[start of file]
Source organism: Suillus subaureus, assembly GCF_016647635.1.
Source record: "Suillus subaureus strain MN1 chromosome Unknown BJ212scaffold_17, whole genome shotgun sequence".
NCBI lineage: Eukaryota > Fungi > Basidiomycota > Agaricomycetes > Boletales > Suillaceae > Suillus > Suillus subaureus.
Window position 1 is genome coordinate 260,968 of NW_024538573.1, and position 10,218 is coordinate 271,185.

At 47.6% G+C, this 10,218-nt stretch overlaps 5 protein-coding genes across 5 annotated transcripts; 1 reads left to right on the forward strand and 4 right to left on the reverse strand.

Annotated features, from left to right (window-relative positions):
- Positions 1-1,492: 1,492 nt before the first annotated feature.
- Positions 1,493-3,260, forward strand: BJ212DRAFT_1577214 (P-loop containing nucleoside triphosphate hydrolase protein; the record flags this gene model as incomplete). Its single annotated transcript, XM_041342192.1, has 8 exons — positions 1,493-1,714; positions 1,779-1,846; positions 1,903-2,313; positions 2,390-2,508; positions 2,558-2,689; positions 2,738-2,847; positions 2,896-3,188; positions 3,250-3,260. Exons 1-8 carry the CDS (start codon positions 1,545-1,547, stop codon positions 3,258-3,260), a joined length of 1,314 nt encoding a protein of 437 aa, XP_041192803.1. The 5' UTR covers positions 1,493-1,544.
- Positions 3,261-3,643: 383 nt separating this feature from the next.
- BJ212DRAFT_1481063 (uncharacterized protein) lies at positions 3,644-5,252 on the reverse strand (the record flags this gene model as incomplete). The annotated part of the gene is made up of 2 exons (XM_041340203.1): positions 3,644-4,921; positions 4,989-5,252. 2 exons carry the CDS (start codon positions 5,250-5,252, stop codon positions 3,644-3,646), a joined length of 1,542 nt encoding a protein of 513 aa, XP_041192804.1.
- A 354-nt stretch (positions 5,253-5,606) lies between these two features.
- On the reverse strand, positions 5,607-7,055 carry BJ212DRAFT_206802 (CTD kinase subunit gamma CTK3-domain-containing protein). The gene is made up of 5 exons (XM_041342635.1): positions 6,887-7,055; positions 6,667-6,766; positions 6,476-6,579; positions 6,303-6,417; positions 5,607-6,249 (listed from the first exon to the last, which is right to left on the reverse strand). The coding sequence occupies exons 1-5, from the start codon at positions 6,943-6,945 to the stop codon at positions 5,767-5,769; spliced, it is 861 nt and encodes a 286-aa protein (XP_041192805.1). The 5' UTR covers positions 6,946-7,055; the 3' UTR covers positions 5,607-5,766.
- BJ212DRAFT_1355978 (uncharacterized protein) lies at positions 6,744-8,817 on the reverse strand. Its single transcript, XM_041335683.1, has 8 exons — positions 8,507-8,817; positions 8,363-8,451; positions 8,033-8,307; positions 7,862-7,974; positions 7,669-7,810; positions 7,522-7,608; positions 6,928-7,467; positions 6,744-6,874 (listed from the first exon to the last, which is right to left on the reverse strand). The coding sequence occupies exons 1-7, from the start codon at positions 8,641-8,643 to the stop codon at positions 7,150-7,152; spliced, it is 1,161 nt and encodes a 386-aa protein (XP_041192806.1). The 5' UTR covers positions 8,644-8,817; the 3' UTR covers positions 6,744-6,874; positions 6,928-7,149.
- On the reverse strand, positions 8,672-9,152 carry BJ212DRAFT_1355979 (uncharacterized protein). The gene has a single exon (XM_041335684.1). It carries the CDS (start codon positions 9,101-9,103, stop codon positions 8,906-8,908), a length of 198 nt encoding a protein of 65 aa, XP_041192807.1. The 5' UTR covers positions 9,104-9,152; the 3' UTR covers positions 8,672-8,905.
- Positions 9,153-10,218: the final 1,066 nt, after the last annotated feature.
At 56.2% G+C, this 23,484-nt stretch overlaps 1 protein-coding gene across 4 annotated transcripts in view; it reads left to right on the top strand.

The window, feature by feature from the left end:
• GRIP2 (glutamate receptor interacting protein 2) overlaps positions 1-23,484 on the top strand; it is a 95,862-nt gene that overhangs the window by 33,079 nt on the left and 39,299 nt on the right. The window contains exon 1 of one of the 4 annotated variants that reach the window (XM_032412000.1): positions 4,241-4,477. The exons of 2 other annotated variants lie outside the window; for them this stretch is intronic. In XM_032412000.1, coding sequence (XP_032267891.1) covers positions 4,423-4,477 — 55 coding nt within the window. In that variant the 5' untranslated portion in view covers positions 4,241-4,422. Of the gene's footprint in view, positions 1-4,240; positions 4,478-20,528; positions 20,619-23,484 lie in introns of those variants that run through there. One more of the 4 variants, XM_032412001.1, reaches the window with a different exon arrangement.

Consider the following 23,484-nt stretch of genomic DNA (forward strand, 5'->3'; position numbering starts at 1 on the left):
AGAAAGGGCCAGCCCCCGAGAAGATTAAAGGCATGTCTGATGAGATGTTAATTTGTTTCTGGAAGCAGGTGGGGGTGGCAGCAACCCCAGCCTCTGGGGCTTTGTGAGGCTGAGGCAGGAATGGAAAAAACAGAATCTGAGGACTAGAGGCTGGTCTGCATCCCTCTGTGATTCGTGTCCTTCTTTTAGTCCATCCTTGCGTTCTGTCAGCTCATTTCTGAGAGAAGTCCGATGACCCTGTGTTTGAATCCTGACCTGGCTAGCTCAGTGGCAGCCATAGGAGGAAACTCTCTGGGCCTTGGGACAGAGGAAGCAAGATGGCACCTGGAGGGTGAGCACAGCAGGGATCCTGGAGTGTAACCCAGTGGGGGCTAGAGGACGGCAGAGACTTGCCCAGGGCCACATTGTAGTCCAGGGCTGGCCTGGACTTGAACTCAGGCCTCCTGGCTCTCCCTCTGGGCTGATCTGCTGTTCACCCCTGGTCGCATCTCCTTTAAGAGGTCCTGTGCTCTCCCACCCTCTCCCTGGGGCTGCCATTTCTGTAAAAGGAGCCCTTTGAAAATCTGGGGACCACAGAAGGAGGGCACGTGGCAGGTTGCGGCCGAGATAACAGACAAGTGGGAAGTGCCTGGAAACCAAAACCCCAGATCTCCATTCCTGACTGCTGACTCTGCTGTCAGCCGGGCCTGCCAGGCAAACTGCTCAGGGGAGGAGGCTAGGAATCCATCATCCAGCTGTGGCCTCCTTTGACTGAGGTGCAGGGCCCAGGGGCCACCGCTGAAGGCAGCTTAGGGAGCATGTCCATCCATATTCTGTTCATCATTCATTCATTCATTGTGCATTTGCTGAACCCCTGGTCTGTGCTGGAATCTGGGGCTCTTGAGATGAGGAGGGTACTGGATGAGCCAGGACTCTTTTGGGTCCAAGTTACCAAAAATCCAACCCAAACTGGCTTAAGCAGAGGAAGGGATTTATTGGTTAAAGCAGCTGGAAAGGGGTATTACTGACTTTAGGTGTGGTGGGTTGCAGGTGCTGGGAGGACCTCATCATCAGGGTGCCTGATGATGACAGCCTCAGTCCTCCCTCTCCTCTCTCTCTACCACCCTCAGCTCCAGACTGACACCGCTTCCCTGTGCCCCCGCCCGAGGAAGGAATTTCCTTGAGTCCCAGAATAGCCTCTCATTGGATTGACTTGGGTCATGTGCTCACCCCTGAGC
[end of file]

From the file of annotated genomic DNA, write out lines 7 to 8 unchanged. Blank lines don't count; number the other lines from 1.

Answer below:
- Positions 1-1,492: 1,492 nt before the first annotated feature.
- Positions 1,493-3,260, forward strand: BJ212DRAFT_1577214 (P-loop containing nucleoside triphosphate hydrolase protein; the record flags this gene model as incomplete). Its single annotated transcript, XM_041342192.1, has 8 exons — positions 1,493-1,714; positions 1,779-1,846; positions 1,903-2,313; positions 2,390-2,508; positions 2,558-2,689; positions 2,738-2,847; positions 2,896-3,188; positions 3,250-3,260. Exons 1-8 carry the CDS (start codon positions 1,545-1,547, stop codon positions 3,258-3,260), a joined length of 1,314 nt encoding a protein of 437 aa, XP_041192803.1. The 5' UTR covers positions 1,493-1,544.